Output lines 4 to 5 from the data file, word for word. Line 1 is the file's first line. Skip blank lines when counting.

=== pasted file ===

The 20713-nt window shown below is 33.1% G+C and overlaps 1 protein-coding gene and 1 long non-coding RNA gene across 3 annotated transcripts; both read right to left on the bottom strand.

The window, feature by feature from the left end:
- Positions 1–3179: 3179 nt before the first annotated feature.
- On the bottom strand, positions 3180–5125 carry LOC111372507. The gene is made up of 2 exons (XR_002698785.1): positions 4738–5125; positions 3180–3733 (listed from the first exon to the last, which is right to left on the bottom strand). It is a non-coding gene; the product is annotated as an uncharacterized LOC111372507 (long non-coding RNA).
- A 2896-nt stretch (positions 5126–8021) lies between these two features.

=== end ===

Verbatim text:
- On the bottom strand, positions 3180–5125 carry LOC111372507. The gene is made up of 2 exons (XR_002698785.1): positions 4738–5125; positions 3180–3733 (listed from the first exon to the last, which is right to left on the bottom strand). It is a non-coding gene; the product is annotated as an uncharacterized LOC111372507 (long non-coding RNA).
- A 2896-nt stretch (positions 5126–8021) lies between these two features.